With budget cuts in federal aid for veterans, it’s become even more important for nonprofits to help fill the void.
“There are not enough foundations out there,” said Darrin Isham, active duty special forces in the Navy and owner of Trident Outdoor Adventures, which is helping to run the challenge. “We need everyone’s help to get involved. Having been on the battlefield five times myself, [I know] guys get wounded and need help. A lot of people don’t realize, in my opinion, that this is the longest sustained warfare we’ve had in our nation’s history.”
Retired Navy SEAL Jared Ogden founded the San Diego-based Phoenix Patriot Foundation in honor of his platoon commander, Lt. Dan Cnossen, who lost both of his legs after stepping on an improvised explosive devise on his first day as a lieutenant in Afghanistan.
“I live in a house full of Navy SEALs, and we got out a whiteboard and came up with ideas and we came up with a mission,” Ogden said. “We do cool challenge events to get guys back in the saddle and fired up. We get them engaged with life again.”
Ogden was inspired by the spirit of Cnossen, who is a medal hopeful in the biathlon for the United States and the upcoming Paralympics in Sochi, Russia. “Dan is a bad-ass guy who never asks for a thing,” Ogden said. “But one day he called me up and asked whether we could help get him a hand cycle he needed for his training when the snow melted.”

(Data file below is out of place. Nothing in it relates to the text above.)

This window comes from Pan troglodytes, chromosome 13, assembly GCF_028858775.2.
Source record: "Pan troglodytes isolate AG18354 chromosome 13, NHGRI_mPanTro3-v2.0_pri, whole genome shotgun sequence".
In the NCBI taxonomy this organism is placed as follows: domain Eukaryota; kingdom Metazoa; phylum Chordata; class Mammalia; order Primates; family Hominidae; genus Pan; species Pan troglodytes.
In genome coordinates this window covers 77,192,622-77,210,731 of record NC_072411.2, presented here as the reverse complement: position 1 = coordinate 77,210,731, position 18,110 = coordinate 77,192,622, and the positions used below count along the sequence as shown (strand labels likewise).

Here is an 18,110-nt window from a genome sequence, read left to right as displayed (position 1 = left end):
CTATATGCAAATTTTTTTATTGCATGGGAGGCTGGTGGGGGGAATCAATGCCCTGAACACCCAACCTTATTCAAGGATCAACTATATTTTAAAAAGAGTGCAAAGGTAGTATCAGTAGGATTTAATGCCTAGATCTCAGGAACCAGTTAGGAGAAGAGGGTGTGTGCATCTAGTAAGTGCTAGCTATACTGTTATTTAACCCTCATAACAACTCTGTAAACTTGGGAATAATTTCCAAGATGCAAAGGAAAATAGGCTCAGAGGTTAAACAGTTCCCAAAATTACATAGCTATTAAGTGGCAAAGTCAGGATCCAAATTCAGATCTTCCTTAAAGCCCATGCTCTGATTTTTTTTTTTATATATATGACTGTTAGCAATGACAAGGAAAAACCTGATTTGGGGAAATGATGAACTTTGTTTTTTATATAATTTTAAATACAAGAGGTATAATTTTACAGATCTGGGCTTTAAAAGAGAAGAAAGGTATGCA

The foundation also has helped Tomy Parker, a Marine who became a triple amputee at age 22, with his goal of becoming a politician. “We got him a nice computer and an iPad, stuff he needs to help with the financial burden that the Yellow Ribbon and GI Bill don’t help out with,” Ogden said. “Our mission is to help veterans return to a life of service.”
Ogden said the biggest travesty at Walter Reed National Military Medical Center is “guys who give up on life and just collect a disability check. Return to service can simply be becoming a taxpaying citizen. It’s bad when you lose the will to continue to excel.”
Ogden and Reichenbach are riding in honor of Navy SEAL Patrick Feeks, 28, who died in a helicopter crash in Afghanistan a year ago. Feeks had been a roommate of Ogden’s.
Feeks’ sister, Regina, will ride a Jet Ski in his honor. The American flag that was in the battlefield when Feeks died is being carried along the challenge route. “The flag is the sacred embodiment of the spirit of not only Patrick, but his family and loved ones and the nation as well,” Alladio said.
The Kawasak Ultra LX Jet Skis were rigged to carry 20 extra gallons of fuel. But they still will stop about every 60 miles for refueling and rider changes. After each day’s journey the challenge will stop and hold awareness events to help get out the word about the young foundations that are doing good work but desperately need funding.